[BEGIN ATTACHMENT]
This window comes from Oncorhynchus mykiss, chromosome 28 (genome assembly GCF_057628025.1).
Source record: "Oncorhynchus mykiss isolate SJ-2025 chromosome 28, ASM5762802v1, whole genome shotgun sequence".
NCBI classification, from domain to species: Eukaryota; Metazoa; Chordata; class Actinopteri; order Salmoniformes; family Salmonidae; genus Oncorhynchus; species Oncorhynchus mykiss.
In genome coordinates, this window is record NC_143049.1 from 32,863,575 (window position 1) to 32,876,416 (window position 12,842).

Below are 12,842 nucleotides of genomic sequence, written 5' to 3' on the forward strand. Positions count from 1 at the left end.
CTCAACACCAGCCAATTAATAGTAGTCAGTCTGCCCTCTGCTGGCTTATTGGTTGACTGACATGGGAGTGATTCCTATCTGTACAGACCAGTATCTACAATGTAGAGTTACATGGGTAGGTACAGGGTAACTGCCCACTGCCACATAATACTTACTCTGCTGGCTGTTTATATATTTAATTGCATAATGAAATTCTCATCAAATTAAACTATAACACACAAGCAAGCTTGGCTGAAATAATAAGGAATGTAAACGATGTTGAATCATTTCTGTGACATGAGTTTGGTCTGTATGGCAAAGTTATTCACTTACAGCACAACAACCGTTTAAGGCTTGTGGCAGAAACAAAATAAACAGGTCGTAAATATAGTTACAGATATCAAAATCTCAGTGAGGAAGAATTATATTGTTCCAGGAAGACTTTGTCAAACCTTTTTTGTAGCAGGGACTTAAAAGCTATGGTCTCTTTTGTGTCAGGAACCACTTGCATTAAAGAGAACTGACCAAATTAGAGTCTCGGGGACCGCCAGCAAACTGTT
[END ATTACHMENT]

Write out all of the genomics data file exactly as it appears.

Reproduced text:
This window comes from Oncorhynchus mykiss, chromosome 28 (genome assembly GCF_057628025.1).
Source record: "Oncorhynchus mykiss isolate SJ-2025 chromosome 28, ASM5762802v1, whole genome shotgun sequence".
NCBI classification, from domain to species: Eukaryota; Metazoa; Chordata; class Actinopteri; order Salmoniformes; family Salmonidae; genus Oncorhynchus; species Oncorhynchus mykiss.
In genome coordinates, this window is record NC_143049.1 from 32,863,575 (window position 1) to 32,876,416 (window position 12,842).

Below are 12,842 nucleotides of genomic sequence, written 5' to 3' on the forward strand. Positions count from 1 at the left end.
CTCAACACCAGCCAATTAATAGTAGTCAGTCTGCCCTCTGCTGGCTTATTGGTTGACTGACATGGGAGTGATTCCTATCTGTACAGACCAGTATCTACAATGTAGAGTTACATGGGTAGGTACAGGGTAACTGCCCACTGCCACATAATACTTACTCTGCTGGCTGTTTATATATTTAATTGCATAATGAAATTCTCATCAAATTAAACTATAACACACAAGCAAGCTTGGCTGAAATAATAAGGAATGTAAACGATGTTGAATCATTTCTGTGACATGAGTTTGGTCTGTATGGCAAAGTTATTCACTTACAGCACAACAACCGTTTAAGGCTTGTGGCAGAAACAAAATAAACAGGTCGTAAATATAGTTACAGATATCAAAATCTCAGTGAGGAAGAATTATATTGTTCCAGGAAGACTTTGTCAAACCTTTTTTGTAGCAGGGACTTAAAAGCTATGGTCTCTTTTGTGTCAGGAACCACTTGCATTAAAGAGAACTGACCAAATTAGAGTCTCGGGGACCGCCAGCAAACTGTT